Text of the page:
- ‘This dual responsibility helps them to be effective communicators, serving as liaisons between software engineers and the user community.’
- ‘Second, when outside assistance is sought, family members frequently serve as liaisons between elderly relatives and health care systems.’
- ‘If you want to interview someone in particular, see if a media liaison can arrange it for you.’
- ‘The media liaisons are there to ensure that the press has something to write about.’
- ‘To assist them, they hired an Italian liaison who lives in Italy and speaks fluent Italian.’
- ‘This eight-week program trains parents to be active participants and advocates in their children's education and to share these skills as community liaisons.’
- ‘I'm a liaison between the scientific community and the public.’
- ‘Keith has been in Bulgaria since April working as a liaison of the American Bar Association.’
- 1.2count noun A sexual relationship, especially one that is secret or illicit.‘I have been involved in an opportunistic sexual liaison with a work colleague’
love affair, affair, relationship, romance, attachment, fling, intrigue, amour, affair of the heart, involvement, amorous entanglement, romantic entanglement, entanglementView synonyms
- ‘A couple of slaps later they were advised to be careful in their romantic liaisons.’
- ‘Imagine if we held America accountable for every secret liaison its agents have ever made.’
- ‘The protagonist of this novel, married young to a much older man, embarks on an adulterous liaison with one of his friends.’
- ‘Seductive women pursue sexual liaisons, as well - they just employ different tactics.’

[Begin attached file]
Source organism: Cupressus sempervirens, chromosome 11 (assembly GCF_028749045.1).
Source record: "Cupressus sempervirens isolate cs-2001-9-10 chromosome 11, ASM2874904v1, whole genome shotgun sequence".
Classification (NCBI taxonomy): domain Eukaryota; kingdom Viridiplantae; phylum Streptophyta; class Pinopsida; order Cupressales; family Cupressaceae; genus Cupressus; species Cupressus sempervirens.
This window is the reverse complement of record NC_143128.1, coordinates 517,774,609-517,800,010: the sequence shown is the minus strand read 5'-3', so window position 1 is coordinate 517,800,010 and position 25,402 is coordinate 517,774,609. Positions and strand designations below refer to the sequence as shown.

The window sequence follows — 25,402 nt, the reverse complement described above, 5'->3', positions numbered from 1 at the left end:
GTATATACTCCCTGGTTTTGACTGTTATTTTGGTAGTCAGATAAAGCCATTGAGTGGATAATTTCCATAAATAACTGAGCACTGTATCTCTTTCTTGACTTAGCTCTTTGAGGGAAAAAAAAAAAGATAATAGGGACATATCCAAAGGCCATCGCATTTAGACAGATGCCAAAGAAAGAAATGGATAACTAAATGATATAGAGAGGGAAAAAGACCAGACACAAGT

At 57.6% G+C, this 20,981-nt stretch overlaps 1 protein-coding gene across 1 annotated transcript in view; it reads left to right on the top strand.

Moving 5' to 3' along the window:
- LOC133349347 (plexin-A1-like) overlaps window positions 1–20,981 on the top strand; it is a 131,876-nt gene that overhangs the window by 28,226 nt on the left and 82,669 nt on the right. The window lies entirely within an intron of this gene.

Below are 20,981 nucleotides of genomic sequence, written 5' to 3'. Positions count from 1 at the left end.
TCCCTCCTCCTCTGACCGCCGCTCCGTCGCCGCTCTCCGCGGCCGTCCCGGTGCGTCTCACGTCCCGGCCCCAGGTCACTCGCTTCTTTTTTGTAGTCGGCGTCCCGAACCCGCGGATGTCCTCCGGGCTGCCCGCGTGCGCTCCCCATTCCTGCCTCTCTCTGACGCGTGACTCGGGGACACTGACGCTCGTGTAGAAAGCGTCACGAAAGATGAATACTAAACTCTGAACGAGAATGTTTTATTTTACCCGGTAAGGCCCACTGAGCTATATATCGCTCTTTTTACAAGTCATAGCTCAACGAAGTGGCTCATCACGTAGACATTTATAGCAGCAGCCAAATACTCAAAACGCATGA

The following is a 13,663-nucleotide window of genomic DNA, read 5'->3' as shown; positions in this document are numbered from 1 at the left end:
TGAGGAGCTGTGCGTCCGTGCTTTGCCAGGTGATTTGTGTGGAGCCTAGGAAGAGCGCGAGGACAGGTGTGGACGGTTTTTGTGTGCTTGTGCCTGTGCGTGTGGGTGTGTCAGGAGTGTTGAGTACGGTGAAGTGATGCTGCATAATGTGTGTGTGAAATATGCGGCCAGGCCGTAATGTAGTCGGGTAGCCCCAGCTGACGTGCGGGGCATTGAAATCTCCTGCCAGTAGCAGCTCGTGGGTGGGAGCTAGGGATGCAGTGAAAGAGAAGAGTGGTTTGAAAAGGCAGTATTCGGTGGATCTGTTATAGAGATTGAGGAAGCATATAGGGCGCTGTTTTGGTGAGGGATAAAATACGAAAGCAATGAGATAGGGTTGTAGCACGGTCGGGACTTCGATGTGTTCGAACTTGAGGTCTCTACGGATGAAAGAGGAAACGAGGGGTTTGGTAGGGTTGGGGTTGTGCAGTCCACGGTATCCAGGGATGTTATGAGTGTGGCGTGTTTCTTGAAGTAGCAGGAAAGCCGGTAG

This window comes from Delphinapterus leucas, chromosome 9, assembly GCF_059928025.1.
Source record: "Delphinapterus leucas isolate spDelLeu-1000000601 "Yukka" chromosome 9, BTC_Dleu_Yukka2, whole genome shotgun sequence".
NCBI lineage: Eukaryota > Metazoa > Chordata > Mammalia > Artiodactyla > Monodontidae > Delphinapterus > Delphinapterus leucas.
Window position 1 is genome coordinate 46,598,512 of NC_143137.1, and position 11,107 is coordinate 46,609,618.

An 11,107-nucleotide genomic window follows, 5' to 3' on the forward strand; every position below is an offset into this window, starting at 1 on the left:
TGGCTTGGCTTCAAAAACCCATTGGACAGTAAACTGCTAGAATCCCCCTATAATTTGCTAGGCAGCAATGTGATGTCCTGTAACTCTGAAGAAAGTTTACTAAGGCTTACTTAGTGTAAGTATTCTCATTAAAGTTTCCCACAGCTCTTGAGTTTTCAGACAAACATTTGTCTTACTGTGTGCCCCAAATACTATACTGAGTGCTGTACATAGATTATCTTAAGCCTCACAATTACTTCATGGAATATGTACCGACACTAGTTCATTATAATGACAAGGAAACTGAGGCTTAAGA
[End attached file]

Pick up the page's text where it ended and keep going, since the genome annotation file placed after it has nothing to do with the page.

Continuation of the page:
- ‘His tie to her will last longer than most adulterous liaisons.’
- ‘The idea of a liaison with such an older man seemed to hold a fascination which they often discussed among themselves.’
- ‘Despite his unpleasant personality, he was remarkably successful at this, although these liaisons rarely lasted beyond a single night.’
- ‘Above and below, divisions blur and the long-established equilibrium is knocked off balance amid revelations of illicit sexual liaisons and dubious business dealings.’
- ‘For most modern readers, the idea that Isabel is intending an eventual extra-marital liaison is grotesque.’
- ‘In desperation, she entered warily into a sexual liaison with an army captain, who offered some promise of economic stability.’
- ‘Their liaisons are unlikely to lead to anything permanent - they're just having a good time.’
- ‘In some traditional stories, the temple fair was even a place for romantic liaisons.’
- ‘In fact, she rents an apartment so they can conduct their liaison without being disturbed.’
- ‘Isn't that one of the primary reasons for engaging in an illicit liaison in the first place?’
- ‘In 1613, she was accused of having a sexual liaison with a neighbour and to clear her name, went to the Church Court.’
2The binding or thickening agent of a sauce, often based on egg yolks.
- ‘A liaison of egg yolk and/or a little cream can be added at the end to enrich it and make it even more velvety.’
(in French and other languages) the sounding of a consonant that is normally silent at the end of a word, because the next word begins with a vowel.
- ‘Perhaps, in the final analysis, French liaison and linking in English may not be so different after all.’
- 3.1 Introduction of a consonant between a word that ends in a vowel and another that begins with a vowel, as in English law and order.
Mid 17th century (as a cookery term): from French, from lier ‘to bind’.
We take a look at several popular, though confusing, punctuation marks.
From Afghanistan to Zimbabwe, discover surprising and intriguing language facts from around the globe.
The definitions of ‘buddy’ and ‘bro’ in the OED have recently been revised. We explore their history and increase in popularity.